California CEO took to social media to levy accusation
A man filed a lawsuit seeking damages against a woman who posted a tweet directed at his employer that alleged that he was a racist person who was engaging in cyberbullying. They both filed complaints accusing each other of libel.
The defendant in the case of Billauer v. Escobar-Eck was president and chief executive officer of a San Diego-based land use and strategic planning firm. On a church’s behalf, she assisted in submitting to San Diego City an application for the development of a church campus.
The plaintiff resided in San Diego and worked for Wells Fargo & Company. He owned property in the area of the proposed project. As a neighborhood activist, he spoke out against it at community meetings on the basis of a “housing crisis.”
The defendant attended public meetings for the project as the church’s representative. At a Zoom meeting, she was making a presentation to a community planning group when an unknown person sent her private messages via Zoom’s chat function.
The messages accused the defendant of dishonesty and said that the sender would ensure that she would be “sent back to where [she] came from.” The defendant later found out that the plaintiff sent these messages.
The plaintiff operated an account on Twitter and contributed to equivalent accounts on Instagram and Facebook. These three accounts were public and were against the project. He made numerous social media posts referring to the defendant.
The defendant posted a tweet directed at the plaintiff’s employer. She claimed that the plaintiff was a racist person who was engaging in cyberbullying. This prompted the plaintiff to file a complaint suing her for damages. He argued that her tweet amounted to libel and intentional infliction of emotional distress.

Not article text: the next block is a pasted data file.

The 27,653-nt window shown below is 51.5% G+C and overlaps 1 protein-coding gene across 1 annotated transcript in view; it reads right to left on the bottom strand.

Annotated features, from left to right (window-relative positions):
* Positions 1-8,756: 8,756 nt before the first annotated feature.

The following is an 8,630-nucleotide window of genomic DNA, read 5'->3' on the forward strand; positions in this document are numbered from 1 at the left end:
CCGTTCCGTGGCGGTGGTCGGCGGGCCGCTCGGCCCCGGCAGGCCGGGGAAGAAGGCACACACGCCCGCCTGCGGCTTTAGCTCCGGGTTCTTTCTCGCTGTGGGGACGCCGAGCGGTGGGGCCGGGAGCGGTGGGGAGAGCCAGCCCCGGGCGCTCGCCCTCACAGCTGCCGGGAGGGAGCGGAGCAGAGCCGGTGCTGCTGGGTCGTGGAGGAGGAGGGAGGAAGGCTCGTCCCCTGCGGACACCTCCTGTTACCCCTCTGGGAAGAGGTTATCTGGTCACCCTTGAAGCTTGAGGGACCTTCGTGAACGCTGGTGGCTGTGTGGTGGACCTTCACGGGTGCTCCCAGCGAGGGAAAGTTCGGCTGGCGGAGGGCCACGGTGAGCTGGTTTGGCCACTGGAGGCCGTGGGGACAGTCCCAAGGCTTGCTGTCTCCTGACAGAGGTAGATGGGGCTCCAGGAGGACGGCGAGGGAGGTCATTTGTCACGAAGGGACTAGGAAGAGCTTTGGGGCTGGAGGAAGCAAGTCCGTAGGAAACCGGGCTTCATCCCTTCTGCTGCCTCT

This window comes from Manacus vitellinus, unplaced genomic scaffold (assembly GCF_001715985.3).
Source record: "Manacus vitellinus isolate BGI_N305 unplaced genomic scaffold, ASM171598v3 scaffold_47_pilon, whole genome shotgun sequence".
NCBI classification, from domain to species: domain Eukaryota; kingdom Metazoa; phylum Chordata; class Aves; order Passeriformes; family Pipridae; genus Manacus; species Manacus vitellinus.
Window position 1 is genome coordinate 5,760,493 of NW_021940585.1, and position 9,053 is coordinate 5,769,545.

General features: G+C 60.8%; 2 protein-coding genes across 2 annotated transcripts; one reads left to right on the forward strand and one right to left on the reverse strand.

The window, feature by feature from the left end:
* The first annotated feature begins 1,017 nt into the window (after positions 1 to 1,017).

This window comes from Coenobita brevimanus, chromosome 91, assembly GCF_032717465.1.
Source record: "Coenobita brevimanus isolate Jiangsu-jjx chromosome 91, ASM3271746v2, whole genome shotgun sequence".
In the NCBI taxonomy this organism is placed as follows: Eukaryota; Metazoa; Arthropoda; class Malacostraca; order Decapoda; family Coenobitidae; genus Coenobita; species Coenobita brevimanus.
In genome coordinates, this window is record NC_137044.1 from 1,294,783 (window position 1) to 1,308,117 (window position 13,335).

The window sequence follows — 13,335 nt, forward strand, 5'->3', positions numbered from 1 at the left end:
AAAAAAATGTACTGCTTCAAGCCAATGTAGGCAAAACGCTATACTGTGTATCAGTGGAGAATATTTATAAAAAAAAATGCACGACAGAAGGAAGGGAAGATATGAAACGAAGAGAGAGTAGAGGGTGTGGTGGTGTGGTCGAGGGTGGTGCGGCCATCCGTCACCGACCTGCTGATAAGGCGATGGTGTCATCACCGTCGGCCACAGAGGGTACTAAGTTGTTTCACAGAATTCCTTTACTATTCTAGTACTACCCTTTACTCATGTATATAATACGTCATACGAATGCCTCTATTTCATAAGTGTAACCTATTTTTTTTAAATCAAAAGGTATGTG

The defendant filed a demurrer and a motion to strike the plaintiff’s allegations. She also brought a cross-complaint alleging libel based on four posts made in December 2020, in February 2021, and in April 2021.
The plaintiff filed a motion under the anti-SLAPP (strategic lawsuit against public participation) law. The trial court denied his anti-SLAPP motion. It found that, while the anti-SLAPP law protected the plaintiff’s alleged posts, the defendant was able to show that her libel claim would probably succeed on its merits.
Defendant showed probability of success
The plaintiff appealed. The California Court of Appeal for the Fourth District, First Division upheld the trial court’s decision denying the anti-SLAPP motion. The defendant showed that her libel claim would probably succeed, while the plaintiff failed to defeat her claim, the appellate court concluded.
The plaintiff disregarded the truth of his posts, the appellate court said. According to the appellate court, the plaintiff’s direct message to the defendant:
- served as compelling evidence that hostility motivated him
- contained racist undertones
- threatened the defendant personally
- said that he would make sure that she would get sent back to where she came from
- “reek[ed] of vengeance”